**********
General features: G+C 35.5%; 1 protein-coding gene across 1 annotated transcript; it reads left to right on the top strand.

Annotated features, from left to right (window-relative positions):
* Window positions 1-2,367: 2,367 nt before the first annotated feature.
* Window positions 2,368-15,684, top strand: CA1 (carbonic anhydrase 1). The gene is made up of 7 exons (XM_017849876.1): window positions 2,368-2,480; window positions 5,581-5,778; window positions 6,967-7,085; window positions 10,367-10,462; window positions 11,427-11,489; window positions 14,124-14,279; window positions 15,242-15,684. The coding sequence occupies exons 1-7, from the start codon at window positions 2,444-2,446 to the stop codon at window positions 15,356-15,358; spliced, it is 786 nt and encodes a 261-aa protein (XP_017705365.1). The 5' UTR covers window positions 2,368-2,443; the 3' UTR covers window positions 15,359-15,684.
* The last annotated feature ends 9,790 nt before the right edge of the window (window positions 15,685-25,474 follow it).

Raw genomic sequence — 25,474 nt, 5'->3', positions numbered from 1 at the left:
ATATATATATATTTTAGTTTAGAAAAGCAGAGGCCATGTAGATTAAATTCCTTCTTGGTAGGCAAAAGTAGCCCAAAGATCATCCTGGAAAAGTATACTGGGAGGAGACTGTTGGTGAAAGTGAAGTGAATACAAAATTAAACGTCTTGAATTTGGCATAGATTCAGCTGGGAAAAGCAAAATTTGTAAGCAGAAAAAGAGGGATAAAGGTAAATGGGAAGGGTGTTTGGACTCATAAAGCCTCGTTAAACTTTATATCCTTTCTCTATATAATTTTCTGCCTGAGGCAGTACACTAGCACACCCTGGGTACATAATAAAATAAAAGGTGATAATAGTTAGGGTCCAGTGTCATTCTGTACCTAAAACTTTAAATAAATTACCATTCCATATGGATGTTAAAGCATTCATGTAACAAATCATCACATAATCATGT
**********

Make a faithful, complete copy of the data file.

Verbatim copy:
General features: G+C 35.5%; 1 protein-coding gene across 1 annotated transcript; it reads left to right on the top strand.

Annotated features, from left to right (window-relative positions):
* Window positions 1-2,367: 2,367 nt before the first annotated feature.
* Window positions 2,368-15,684, top strand: CA1 (carbonic anhydrase 1). The gene is made up of 7 exons (XM_017849876.1): window positions 2,368-2,480; window positions 5,581-5,778; window positions 6,967-7,085; window positions 10,367-10,462; window positions 11,427-11,489; window positions 14,124-14,279; window positions 15,242-15,684. The coding sequence occupies exons 1-7, from the start codon at window positions 2,444-2,446 to the stop codon at window positions 15,356-15,358; spliced, it is 786 nt and encodes a 261-aa protein (XP_017705365.1). The 5' UTR covers window positions 2,368-2,443; the 3' UTR covers window positions 15,359-15,684.
* The last annotated feature ends 9,790 nt before the right edge of the window (window positions 15,685-25,474 follow it).

Raw genomic sequence — 25,474 nt, 5'->3', positions numbered from 1 at the left:
ATATATATATATTTTAGTTTAGAAAAGCAGAGGCCATGTAGATTAAATTCCTTCTTGGTAGGCAAAAGTAGCCCAAAGATCATCCTGGAAAAGTATACTGGGAGGAGACTGTTGGTGAAAGTGAAGTGAATACAAAATTAAACGTCTTGAATTTGGCATAGATTCAGCTGGGAAAAGCAAAATTTGTAAGCAGAAAAAGAGGGATAAAGGTAAATGGGAAGGGTGTTTGGACTCATAAAGCCTCGTTAAACTTTATATCCTTTCTCTATATAATTTTCTGCCTGAGGCAGTACACTAGCACACCCTGGGTACATAATAAAATAAAAGGTGATAATAGTTAGGGTCCAGTGTCATTCTGTACCTAAAACTTTAAATAAATTACCATTCCATATGGATGTTAAAGCATTCATGTAACAAATCATCACATAATCATGT